North Carolina Declaration of a Desire for a Natural Death Law

Living Wills – General – North Carolina

STATUTORY REFERENCE
ALL REFERENCES ARE TO THE NORTH CAROLINA GENERAL STATUTES

DECLARATION OF A DESIRE FOR A NATURAL DEATH
(§§ 90-320 through 90-323)

Definitions

A “declarant” is a person who has signed a declaration in accordance with the provisions of §§ 90-320 through 90-323.

“Extraordinary means” is any medical procedure or intervention which in the judgment of the attending physician would serve only to postpone artificially the moment of death by sustaining, restoring, or supplanting a vital function.

A “physician” is any person licensed to practice medicine pursuant to North Carolina law.

A “persistent vegetative state” is a medical condition whereby, in the judgment of the attending physician, the patient suffers from a sustained complete loss of self aware cognition and, without the use of extraordinary means or artificial nutrition or hydration, will succumb to death within a short period of time.

Effectiveness of Declaration

If a person has declared a desire that his life not be prolonged by extraordinary means or by artificial nutrition or hydration, and the declaration has not been revoked, and it is determined by the attending physician that the declarant’s present condition is terminal and incurable or the declarant is diagnosed as being in a persistent vegetative state, and there is confirmation of the declarant’s present condition by a physician other than the attending physician, then extraordinary means or artificial nutrition or hydration may be withheld or discontinued upon the direction and under the supervision of the attending physician.

The attending physician may rely upon a signed, witnessed, dated and proved declaration:

Which expresses a desire of the declarant that extraordinary means or artificial nutrition or hydration not be used to prolong his life if his condition is determined to be terminal and incurable, or if the declarant is diagnosed as being in a persistent vegetative state; and

Which states that the declarant is aware that the declaration authorizes a physician to withhold or discontinue the extraordinary means or artificial nutrition or hydration; and

Which has been signed by the declarant in the presence of two witnesses who believe the declarant to be of sound mind and who state that they are not related within the third degree to the declarant or to the declarant’s spouse, do not know or have a reasonable expectation that they would be entitled to any portion of the estate of the declarant upon his death under any will of the declarant or codicil thereto then existing or under the Intestate Succession Act as it then provides, are not the attending physician, or an employee of the attending physician, or an employee of a health facility in which the declarant is a patient, or an employee of a nursing home or any group care home in which the declarant resides, and do not have a claim against any portion of the estate of the declarant at the time of the declaration; and which has been proved before a clerk or assistant clerk of superior court, or a notary public who certifies that the declaration has been proved.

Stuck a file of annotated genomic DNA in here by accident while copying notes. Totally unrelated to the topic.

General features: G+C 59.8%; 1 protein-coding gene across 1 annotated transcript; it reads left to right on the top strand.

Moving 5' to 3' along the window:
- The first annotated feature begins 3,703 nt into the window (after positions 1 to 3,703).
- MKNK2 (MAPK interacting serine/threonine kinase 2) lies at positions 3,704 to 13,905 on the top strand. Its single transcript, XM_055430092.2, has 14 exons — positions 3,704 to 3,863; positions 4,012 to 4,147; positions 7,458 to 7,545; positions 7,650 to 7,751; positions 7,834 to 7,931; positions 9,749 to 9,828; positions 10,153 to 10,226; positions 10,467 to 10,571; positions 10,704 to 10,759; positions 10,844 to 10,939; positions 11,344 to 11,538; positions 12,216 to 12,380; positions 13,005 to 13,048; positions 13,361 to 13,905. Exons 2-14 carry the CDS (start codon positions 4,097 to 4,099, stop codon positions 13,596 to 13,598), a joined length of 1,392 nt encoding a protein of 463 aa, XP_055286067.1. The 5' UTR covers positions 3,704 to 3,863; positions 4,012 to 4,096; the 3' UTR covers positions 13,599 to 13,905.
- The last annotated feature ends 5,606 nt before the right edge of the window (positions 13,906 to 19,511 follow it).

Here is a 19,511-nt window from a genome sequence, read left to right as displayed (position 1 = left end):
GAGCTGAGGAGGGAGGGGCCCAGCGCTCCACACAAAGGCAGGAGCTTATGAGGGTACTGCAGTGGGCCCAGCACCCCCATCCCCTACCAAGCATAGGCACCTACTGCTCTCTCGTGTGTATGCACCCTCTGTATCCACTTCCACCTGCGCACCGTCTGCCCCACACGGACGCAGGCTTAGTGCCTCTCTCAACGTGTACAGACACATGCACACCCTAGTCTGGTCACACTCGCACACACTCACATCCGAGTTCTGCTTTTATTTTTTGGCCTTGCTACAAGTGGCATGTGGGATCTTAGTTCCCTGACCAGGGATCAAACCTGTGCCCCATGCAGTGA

A declaration may be proved before a clerk or assistant clerk of superior court, or a notary public upon the testimony of the two witnesses; or

If the testimony of only one witness is available, then upon the testimony of such witness, and upon proof of the handwriting of the witness who is dead or whose testimony is otherwise unavailable, and upon proof of the handwriting of the declarant, unless he signed by his mark; or upon proof of such other circumstances as will satisfy the clerk or assistant clerk of the superior court, or a notary public as to the genuineness and due execution of the declaration.

If the testimony of none of the witnesses is available, such declaration may be proved by the clerk or assistant clerk, or a notary public upon proof of the handwriting of the two witnesses whose testimony is unavailable, and upon compliance with the requirements set out above proper execution may be established, where the evidence required above is unavoidably lacking or inadequate, by testimony of other competent witnesses as to the requisite facts.

The testimony of a witness is “unavailable” when the witness is dead, out of the State, not to be found within the State, insane or otherwise incompetent, physically unable to testify or refuses to testify.

If the testimony of one or both of the witnesses is not available, the clerk or the assistant clerk, or a notary public or superior court may, upon proper proof, certify the declaration using the statutory certification provided for that purpose.

Revocation

A declaration may be revoked by the declarant, in any manner by which he is able to communicate his intent to revoke, without regard to his mental or physical condition. A revocation becomes effective only upon communication to the attending physician by the declarant or by an individual acting on behalf of the declarant.

The statutory form may be combined with or incorporated into a health care power of attorney form, provided, however, that the resulting form shall be signed, witnessed, and proved in accordance with the statutory provisions relating to a DECLARATION OF A DESIRE FOR A NATURAL DEATH.

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Inside North Carolina Declaration of a Desire for a Natural Death Law